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Enjoying the 18m swimming pool!

We were fortunate enough to be able to use their vehicle for a few day trips during our stay. The first trip we took was out to Bowling Green Bay National Park ( , which I had read was a protected area for dugongs. Although upon reading further, I realized that much of the park was restricted natural areas that did not allow public access (which is great), however, it also meant that our hopes of seeing a dugong were dashed. We ended up beginning a hike along the Alligator Falls track which we knew was around 17km and we were prepared to only hike part of the trail. We found it very plain and lacking in wildlife, although we were there during the dry season and the stream beds were empty. We only walked for our around 4 or 5 km before turning back.

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Alligator Creek, Bowling Green Bay National Park

The second trip we took was to visit Paluma Range National Park to see the Little Crystal Creek falls. We went in the afternoon when it was a bit less busy although the watering hole was packed. It was nice to be able to hike in the shade where it was a bit cooler. The road was not great and two way traffic was a bit treacherous along the poorly maintained road, but it was worth the drive. After we had arrived back, we discovered that the Paluma Ranges were an excellent location to spot Riflebirds. Opportunity missed…

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Little Crystal Creek, Paluma Ranges National Park

The last trip we ventured on was to visit Magnetic Island, known by locals as Maggie Island. If you aren’t already aware, Aussies refuse to say words with more than two syllables, hence why no one every actually called me Amanda, it usually turned into Mandy. I digress. To get to Magnetic Island, we drove down to Townsville and parked in the ferry terminal lot. We disembarked the ferry and arrived at around 7:00 am, purposely planned to avoid some of the heat and to start our search for the koalas (it is estimated that 800 koalas call Maggie home).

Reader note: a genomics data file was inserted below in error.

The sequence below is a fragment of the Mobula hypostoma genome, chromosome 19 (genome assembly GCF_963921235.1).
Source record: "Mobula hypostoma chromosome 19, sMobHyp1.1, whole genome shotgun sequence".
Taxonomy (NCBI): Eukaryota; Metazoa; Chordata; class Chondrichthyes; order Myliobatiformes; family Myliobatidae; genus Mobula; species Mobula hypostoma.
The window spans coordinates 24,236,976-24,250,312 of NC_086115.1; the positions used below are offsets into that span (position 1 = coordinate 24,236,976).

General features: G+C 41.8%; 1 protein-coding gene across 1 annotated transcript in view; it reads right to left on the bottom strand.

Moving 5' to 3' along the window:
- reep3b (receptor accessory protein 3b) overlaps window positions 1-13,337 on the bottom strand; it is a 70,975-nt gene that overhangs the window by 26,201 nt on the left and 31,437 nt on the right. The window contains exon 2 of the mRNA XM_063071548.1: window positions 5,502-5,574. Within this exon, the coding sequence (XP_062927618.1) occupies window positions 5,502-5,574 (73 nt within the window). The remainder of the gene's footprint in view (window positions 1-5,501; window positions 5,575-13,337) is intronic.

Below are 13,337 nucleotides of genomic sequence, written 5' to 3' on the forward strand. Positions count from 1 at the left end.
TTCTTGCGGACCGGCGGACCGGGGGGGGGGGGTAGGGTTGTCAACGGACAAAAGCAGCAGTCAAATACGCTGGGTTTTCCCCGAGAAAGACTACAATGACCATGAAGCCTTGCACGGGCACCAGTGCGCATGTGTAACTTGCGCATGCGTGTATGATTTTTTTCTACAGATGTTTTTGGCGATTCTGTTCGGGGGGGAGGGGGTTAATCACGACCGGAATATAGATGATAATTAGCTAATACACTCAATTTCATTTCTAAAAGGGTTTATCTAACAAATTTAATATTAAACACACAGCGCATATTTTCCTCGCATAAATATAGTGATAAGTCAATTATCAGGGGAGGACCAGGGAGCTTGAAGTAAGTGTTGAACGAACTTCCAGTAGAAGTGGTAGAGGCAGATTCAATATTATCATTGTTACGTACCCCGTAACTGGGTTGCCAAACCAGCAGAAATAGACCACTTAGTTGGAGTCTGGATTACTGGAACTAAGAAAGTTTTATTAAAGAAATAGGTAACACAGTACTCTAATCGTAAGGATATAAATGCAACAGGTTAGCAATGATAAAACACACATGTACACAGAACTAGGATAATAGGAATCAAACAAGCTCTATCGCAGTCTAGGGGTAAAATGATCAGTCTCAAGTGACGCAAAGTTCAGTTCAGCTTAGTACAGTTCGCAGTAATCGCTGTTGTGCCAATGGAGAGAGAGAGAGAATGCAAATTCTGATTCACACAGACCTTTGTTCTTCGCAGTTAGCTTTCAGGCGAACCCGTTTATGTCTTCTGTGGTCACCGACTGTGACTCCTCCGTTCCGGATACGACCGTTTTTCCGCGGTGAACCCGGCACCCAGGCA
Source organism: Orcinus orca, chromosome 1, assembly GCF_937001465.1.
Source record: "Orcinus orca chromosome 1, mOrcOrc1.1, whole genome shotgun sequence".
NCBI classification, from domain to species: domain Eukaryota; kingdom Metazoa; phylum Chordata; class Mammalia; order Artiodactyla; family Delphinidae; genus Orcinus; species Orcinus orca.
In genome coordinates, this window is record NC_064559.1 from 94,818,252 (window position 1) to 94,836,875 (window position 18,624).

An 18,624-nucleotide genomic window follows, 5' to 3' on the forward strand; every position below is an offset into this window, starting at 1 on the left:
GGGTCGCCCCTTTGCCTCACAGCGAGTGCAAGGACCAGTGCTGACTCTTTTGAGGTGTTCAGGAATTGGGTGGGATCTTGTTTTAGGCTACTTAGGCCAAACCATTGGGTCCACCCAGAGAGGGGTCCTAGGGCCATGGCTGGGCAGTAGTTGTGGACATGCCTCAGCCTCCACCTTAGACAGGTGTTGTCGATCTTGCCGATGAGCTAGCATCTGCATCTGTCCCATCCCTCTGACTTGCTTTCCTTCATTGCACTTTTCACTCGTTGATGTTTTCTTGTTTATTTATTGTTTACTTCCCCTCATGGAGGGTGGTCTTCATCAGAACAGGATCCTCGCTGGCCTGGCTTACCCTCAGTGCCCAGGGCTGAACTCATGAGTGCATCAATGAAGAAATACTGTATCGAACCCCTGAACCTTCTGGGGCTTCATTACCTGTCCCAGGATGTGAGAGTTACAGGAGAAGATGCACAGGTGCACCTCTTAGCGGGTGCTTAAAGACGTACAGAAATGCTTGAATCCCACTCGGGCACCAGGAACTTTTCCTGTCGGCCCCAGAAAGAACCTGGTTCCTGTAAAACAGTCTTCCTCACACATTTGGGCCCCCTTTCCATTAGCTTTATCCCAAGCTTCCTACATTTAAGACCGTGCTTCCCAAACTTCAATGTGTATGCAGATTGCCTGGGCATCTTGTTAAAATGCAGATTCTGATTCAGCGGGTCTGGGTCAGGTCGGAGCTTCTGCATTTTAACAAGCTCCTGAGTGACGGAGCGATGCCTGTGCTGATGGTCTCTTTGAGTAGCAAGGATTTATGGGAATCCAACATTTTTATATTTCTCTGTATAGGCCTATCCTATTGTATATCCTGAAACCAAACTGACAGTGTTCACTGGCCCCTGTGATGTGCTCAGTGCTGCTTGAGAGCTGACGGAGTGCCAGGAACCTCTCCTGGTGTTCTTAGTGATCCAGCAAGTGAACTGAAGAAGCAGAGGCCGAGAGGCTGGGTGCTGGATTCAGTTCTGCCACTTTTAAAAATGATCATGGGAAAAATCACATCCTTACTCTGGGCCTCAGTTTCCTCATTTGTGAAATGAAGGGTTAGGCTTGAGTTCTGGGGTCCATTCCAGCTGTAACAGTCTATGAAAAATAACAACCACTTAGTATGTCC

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Visitors enjoying the Fort Walk on Magnetic Island

I had read online that the Fort Walk was the best place to spot them, and so we boarded a bus and began our hike. The entire route took 2.5 hours to complete and the heat was relentless. Most disappointing of all was that we didn’t spot a single koala! There were at least, interesting stops along the way to learn about the history of the island and view some of the WWII fortifications that are still relatively intact.

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View from the fort on Magnetic Island

After the long slog, we were ready for the beach! The island has around 23 beaches but some are only accessible by boat. We had mapped out a route that would allow us to walk and essentially “beach hop” for the afternoon. We started at Arthur’s Beach and quickly donned our “stinger suits”. As you can see in the photo, these are about the sexiest swimwear a couple of foreigners can muster. Having no interest in being attacked by jellyfish, it was worth the hit to my ego.


Stinger suit, a must have in Queensland

We were pleasantly surprised by the snorkelling at Arthur’s Beach, and spotted butterfly fish, beaked coral fish, and angelfish, among others.